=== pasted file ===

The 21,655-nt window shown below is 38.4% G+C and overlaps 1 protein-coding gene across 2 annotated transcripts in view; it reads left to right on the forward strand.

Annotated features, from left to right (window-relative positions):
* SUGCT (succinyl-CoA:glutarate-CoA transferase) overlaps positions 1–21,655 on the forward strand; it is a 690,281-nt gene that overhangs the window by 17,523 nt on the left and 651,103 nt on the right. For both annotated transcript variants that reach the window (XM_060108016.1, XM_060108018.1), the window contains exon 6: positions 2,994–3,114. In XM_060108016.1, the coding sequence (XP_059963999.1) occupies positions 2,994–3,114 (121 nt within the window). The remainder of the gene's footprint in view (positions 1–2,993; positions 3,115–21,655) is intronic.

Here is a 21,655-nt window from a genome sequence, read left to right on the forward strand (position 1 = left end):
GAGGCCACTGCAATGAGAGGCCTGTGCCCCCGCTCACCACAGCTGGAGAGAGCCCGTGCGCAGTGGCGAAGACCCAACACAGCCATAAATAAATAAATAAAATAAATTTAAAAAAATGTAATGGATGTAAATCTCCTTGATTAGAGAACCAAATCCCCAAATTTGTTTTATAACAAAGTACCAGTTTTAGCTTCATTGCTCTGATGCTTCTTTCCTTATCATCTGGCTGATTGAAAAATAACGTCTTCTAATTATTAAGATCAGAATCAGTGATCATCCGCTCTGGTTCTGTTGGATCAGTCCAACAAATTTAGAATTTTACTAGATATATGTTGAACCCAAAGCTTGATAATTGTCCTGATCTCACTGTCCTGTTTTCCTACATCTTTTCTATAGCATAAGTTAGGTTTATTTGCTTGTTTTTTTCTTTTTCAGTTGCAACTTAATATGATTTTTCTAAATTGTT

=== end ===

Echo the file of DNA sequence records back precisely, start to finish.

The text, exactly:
The 21,655-nt window shown below is 38.4% G+C and overlaps 1 protein-coding gene across 2 annotated transcripts in view; it reads left to right on the forward strand.

Annotated features, from left to right (window-relative positions):
* SUGCT (succinyl-CoA:glutarate-CoA transferase) overlaps positions 1–21,655 on the forward strand; it is a 690,281-nt gene that overhangs the window by 17,523 nt on the left and 651,103 nt on the right. For both annotated transcript variants that reach the window (XM_060108016.1, XM_060108018.1), the window contains exon 6: positions 2,994–3,114. In XM_060108016.1, the coding sequence (XP_059963999.1) occupies positions 2,994–3,114 (121 nt within the window). The remainder of the gene's footprint in view (positions 1–2,993; positions 3,115–21,655) is intronic.

Here is a 21,655-nt window from a genome sequence, read left to right on the forward strand (position 1 = left end):
GAGGCCACTGCAATGAGAGGCCTGTGCCCCCGCTCACCACAGCTGGAGAGAGCCCGTGCGCAGTGGCGAAGACCCAACACAGCCATAAATAAATAAATAAAATAAATTTAAAAAAATGTAATGGATGTAAATCTCCTTGATTAGAGAACCAAATCCCCAAATTTGTTTTATAACAAAGTACCAGTTTTAGCTTCATTGCTCTGATGCTTCTTTCCTTATCATCTGGCTGATTGAAAAATAACGTCTTCTAATTATTAAGATCAGAATCAGTGATCATCCGCTCTGGTTCTGTTGGATCAGTCCAACAAATTTAGAATTTTACTAGATATATGTTGAACCCAAAGCTTGATAATTGTCCTGATCTCACTGTCCTGTTTTCCTACATCTTTTCTATAGCATAAGTTAGGTTTATTTGCTTGTTTTTTTCTTTTTCAGTTGCAACTTAATATGATTTTTCTAAATTGTT